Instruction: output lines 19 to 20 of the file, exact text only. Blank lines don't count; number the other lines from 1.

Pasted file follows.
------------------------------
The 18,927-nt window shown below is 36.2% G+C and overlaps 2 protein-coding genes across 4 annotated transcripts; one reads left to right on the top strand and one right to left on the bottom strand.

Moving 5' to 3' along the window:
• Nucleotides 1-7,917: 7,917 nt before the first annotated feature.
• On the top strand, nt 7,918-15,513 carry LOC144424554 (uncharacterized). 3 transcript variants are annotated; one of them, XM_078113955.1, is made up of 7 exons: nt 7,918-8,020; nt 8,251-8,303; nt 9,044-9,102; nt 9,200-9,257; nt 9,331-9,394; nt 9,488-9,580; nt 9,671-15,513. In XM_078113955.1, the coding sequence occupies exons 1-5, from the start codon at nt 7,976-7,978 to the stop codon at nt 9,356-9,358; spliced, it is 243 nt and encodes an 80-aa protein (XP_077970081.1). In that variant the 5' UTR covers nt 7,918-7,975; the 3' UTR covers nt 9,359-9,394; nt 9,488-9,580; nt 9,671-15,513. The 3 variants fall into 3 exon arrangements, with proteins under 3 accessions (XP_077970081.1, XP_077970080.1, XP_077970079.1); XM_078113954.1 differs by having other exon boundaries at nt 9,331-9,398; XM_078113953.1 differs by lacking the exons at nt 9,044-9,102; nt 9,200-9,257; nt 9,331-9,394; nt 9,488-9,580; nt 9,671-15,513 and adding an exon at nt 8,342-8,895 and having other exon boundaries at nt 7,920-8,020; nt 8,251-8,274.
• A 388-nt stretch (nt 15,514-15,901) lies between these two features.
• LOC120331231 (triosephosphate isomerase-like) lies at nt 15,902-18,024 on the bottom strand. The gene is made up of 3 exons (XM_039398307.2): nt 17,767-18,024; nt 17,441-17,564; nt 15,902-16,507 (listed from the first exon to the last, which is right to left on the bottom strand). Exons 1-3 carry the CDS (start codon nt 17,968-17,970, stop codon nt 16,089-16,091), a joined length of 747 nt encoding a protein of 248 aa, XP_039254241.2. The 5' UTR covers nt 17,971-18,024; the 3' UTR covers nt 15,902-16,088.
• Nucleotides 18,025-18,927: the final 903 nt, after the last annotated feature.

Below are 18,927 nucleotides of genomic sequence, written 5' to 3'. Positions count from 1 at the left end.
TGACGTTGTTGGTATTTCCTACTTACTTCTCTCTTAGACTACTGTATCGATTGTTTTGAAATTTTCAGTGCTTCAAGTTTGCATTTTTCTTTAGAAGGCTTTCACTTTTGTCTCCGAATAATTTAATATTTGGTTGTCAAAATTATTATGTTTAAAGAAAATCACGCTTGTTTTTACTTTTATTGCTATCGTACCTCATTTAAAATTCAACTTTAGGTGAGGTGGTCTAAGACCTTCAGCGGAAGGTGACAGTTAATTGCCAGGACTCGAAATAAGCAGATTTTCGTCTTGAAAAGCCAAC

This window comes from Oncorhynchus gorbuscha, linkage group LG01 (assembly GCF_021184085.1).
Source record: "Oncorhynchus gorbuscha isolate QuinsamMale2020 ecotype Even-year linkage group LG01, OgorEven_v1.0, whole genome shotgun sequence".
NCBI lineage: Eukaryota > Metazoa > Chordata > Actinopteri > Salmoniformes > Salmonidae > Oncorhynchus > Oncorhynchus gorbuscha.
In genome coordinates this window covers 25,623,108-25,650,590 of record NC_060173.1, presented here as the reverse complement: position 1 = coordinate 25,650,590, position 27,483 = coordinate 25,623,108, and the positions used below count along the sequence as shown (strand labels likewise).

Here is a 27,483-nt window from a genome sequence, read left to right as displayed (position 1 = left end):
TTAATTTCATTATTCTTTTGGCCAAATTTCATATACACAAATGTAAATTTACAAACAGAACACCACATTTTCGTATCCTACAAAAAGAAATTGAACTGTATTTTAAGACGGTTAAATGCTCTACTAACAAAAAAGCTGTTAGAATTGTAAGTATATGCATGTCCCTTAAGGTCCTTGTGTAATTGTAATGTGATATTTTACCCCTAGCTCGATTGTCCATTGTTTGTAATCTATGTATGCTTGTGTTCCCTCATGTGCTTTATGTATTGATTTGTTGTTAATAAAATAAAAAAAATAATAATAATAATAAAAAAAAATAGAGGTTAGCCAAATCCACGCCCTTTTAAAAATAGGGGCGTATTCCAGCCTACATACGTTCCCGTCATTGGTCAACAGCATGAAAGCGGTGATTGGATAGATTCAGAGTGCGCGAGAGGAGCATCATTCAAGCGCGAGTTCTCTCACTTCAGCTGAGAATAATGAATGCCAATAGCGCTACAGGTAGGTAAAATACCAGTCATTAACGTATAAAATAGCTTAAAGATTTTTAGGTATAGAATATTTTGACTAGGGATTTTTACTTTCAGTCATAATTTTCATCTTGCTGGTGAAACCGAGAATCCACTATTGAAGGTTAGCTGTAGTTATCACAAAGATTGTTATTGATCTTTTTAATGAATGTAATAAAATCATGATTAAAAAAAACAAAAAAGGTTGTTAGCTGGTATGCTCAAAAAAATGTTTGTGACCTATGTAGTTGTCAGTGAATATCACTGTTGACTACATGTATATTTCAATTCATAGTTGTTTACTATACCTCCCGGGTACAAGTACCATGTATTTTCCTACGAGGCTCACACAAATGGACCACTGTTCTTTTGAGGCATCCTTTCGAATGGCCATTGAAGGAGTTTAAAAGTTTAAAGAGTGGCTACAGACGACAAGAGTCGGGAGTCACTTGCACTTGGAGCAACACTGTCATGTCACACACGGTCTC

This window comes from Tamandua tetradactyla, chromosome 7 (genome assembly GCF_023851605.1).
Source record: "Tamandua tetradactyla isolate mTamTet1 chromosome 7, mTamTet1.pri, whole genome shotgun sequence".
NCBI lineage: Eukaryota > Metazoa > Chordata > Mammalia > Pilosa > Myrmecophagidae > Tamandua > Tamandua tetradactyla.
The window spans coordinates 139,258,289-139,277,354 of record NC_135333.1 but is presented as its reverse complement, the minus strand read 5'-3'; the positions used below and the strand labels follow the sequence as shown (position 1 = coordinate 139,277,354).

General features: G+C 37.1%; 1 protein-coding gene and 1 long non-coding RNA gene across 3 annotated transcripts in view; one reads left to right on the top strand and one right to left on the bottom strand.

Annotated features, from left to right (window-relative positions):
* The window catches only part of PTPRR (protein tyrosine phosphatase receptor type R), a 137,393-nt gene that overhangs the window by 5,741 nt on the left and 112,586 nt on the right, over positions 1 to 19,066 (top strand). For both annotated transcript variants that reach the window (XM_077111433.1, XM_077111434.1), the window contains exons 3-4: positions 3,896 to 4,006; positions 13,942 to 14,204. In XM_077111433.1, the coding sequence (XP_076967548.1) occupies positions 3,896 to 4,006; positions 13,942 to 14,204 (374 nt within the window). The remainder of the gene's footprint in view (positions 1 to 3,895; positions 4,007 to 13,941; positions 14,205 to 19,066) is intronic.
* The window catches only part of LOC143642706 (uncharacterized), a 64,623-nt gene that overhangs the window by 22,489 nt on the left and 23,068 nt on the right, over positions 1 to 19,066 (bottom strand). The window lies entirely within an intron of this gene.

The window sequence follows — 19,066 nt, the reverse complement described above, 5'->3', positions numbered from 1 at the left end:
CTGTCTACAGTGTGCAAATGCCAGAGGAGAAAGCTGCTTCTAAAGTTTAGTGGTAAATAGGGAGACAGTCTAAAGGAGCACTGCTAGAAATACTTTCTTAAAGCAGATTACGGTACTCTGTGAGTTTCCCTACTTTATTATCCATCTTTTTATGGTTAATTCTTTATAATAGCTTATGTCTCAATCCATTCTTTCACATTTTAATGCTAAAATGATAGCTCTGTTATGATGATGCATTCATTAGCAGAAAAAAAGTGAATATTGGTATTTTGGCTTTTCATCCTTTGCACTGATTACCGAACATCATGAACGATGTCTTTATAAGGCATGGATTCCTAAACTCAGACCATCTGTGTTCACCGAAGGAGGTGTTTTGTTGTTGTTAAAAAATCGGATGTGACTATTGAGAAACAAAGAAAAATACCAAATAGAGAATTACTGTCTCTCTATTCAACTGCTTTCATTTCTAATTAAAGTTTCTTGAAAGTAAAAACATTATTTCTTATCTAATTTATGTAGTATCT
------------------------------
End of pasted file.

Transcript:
The window spans coordinates 139,258,289-139,277,354 of record NC_135333.1 but is presented as its reverse complement, the minus strand read 5'-3'; the positions used below and the strand labels follow the sequence as shown (position 1 = coordinate 139,277,354).

General features: G+C 37.1%; 1 protein-coding gene and 1 long non-coding RNA gene across 3 annotated transcripts in view; one reads left to right on the top strand and one right to left on the bottom strand.